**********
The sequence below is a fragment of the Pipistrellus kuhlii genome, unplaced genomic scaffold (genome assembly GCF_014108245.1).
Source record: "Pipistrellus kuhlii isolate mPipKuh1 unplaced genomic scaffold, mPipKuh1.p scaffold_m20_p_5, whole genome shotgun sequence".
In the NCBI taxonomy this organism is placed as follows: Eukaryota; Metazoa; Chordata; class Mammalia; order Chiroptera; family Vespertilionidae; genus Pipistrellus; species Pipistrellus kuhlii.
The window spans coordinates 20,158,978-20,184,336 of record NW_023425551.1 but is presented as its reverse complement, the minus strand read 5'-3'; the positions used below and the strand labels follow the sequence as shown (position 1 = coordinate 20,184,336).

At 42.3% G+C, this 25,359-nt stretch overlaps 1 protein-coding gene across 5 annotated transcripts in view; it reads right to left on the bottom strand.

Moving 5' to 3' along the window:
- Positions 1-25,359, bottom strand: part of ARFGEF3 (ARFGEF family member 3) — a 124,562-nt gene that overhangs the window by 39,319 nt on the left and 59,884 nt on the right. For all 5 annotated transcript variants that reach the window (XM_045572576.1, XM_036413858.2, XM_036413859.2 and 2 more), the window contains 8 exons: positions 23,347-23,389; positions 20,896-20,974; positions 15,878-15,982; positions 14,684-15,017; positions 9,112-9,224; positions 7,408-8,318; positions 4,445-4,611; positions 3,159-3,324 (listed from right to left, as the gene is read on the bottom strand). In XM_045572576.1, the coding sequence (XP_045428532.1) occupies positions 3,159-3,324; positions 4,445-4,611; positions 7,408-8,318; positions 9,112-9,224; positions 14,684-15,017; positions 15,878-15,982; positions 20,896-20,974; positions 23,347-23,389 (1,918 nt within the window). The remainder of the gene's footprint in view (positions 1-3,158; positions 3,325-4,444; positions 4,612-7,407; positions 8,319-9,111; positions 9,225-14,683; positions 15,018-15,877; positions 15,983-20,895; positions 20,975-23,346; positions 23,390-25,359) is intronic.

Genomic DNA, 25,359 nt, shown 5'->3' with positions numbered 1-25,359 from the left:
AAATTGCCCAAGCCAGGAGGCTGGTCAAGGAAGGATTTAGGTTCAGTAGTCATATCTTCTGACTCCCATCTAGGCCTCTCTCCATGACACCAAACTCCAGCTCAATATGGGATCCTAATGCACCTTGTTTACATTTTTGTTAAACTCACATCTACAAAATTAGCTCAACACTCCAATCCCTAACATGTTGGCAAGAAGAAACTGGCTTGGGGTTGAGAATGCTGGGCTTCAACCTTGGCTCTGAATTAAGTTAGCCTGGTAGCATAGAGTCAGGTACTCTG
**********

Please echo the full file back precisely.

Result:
The sequence below is a fragment of the Pipistrellus kuhlii genome, unplaced genomic scaffold (genome assembly GCF_014108245.1).
Source record: "Pipistrellus kuhlii isolate mPipKuh1 unplaced genomic scaffold, mPipKuh1.p scaffold_m20_p_5, whole genome shotgun sequence".
In the NCBI taxonomy this organism is placed as follows: Eukaryota; Metazoa; Chordata; class Mammalia; order Chiroptera; family Vespertilionidae; genus Pipistrellus; species Pipistrellus kuhlii.
The window spans coordinates 20,158,978-20,184,336 of record NW_023425551.1 but is presented as its reverse complement, the minus strand read 5'-3'; the positions used below and the strand labels follow the sequence as shown (position 1 = coordinate 20,184,336).

At 42.3% G+C, this 25,359-nt stretch overlaps 1 protein-coding gene across 5 annotated transcripts in view; it reads right to left on the bottom strand.

Moving 5' to 3' along the window:
- Positions 1-25,359, bottom strand: part of ARFGEF3 (ARFGEF family member 3) — a 124,562-nt gene that overhangs the window by 39,319 nt on the left and 59,884 nt on the right. For all 5 annotated transcript variants that reach the window (XM_045572576.1, XM_036413858.2, XM_036413859.2 and 2 more), the window contains 8 exons: positions 23,347-23,389; positions 20,896-20,974; positions 15,878-15,982; positions 14,684-15,017; positions 9,112-9,224; positions 7,408-8,318; positions 4,445-4,611; positions 3,159-3,324 (listed from right to left, as the gene is read on the bottom strand). In XM_045572576.1, the coding sequence (XP_045428532.1) occupies positions 3,159-3,324; positions 4,445-4,611; positions 7,408-8,318; positions 9,112-9,224; positions 14,684-15,017; positions 15,878-15,982; positions 20,896-20,974; positions 23,347-23,389 (1,918 nt within the window). The remainder of the gene's footprint in view (positions 1-3,158; positions 3,325-4,444; positions 4,612-7,407; positions 8,319-9,111; positions 9,225-14,683; positions 15,018-15,877; positions 15,983-20,895; positions 20,975-23,346; positions 23,390-25,359) is intronic.

Genomic DNA, 25,359 nt, shown 5'->3' with positions numbered 1-25,359 from the left:
AAATTGCCCAAGCCAGGAGGCTGGTCAAGGAAGGATTTAGGTTCAGTAGTCATATCTTCTGACTCCCATCTAGGCCTCTCTCCATGACACCAAACTCCAGCTCAATATGGGATCCTAATGCACCTTGTTTACATTTTTGTTAAACTCACATCTACAAAATTAGCTCAACACTCCAATCCCTAACATGTTGGCAAGAAGAAACTGGCTTGGGGTTGAGAATGCTGGGCTTCAACCTTGGCTCTGAATTAAGTTAGCCTGGTAGCATAGAGTCAGGTACTCTG